Alycia Dioneda: Does a jukebox license cover other performances?

Jackson Wagener: A jukebox license only covers performances made by the jukebox. It does not cover live musicians, DJs, karaoke, or other types of performances. Multiple performing rights organizations exist, and each licenses different repertoires of music.

Alycia Dioneda: Do live performers need to carry licenses?

Jackson Wagener: As a practical matter, ASCAP does not license musicians; it licenses the establishments. This is common practice across the country and in Illinois.

Alycia Dioneda: What is ASCAP's policy on transparency in distributing funds?

Jackson Wagener: ASCAP's licensed works are publicly available through an online database. ASCAP operates as a not-for-profit, distributing 90 cents of every dollar collected as license fees to its members. The precise amounts paid to each songwriter are confidential, but the list of songwriters and works is searchable online.

Alycia Dioneda: What is ASCAP's pricing policy for bigger businesses vs local bars and restaurants?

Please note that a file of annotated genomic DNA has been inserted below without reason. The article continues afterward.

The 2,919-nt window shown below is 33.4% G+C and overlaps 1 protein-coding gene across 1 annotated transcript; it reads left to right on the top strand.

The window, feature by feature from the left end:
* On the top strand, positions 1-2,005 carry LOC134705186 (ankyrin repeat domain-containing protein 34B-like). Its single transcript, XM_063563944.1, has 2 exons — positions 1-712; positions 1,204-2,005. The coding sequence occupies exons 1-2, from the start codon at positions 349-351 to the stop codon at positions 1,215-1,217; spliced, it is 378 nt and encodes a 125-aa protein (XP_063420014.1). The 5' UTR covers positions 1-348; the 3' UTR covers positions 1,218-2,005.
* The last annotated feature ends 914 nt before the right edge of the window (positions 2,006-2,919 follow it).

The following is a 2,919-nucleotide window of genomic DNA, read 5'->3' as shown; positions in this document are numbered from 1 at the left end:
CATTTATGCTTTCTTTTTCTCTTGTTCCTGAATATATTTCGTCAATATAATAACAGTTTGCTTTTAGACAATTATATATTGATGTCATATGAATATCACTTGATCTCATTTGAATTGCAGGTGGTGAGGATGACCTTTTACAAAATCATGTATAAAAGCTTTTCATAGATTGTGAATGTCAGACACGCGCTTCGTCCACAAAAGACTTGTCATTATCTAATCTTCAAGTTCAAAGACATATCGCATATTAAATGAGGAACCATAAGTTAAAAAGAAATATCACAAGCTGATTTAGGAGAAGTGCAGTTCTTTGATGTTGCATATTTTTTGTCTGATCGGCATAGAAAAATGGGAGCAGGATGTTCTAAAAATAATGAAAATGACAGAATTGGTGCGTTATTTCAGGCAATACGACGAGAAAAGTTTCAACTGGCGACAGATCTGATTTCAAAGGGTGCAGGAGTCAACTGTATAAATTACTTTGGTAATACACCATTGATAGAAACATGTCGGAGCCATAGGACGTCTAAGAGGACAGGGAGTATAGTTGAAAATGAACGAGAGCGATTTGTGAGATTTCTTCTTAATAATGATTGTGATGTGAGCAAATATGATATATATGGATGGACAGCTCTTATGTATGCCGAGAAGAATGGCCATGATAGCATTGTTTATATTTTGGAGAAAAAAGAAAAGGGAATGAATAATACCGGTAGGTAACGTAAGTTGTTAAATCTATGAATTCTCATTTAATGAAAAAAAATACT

Jackson Wagener: The average cost of an ASCAP license is about $2 a day. The price varies with the size of the venue. When you think about the value that adds to the bar, it's an enormously valuable license. Paying the songwriters and copyright owners is not only the legal thing to do, it's also the right thing to do. 

But for Steve Quies, owner of Poison Ivy Pub in Roscoe, this isn't his first go around with a performing rights organization, and he isn't going down without a fight. He doesn't believe that the musicians signing with these licensing companies are seeing the funds small venues pay into.

Quies says, “I know big artists who have told me they receive no money from these companies. That, in turn, tells me that it's a form of extortion because if it's not, then why won't they provide me with the information?. We were the most attacked industry during COVID-19, and now this is just another way to attack us and try to get more money into their pocket. We're just an easy route for them to get more money- the least resistance, most guys will pay it. I won't pay it until they provide me with the information I feel I'm entitled to. As I said, other artists I've talked to said they don't get any money from these companies.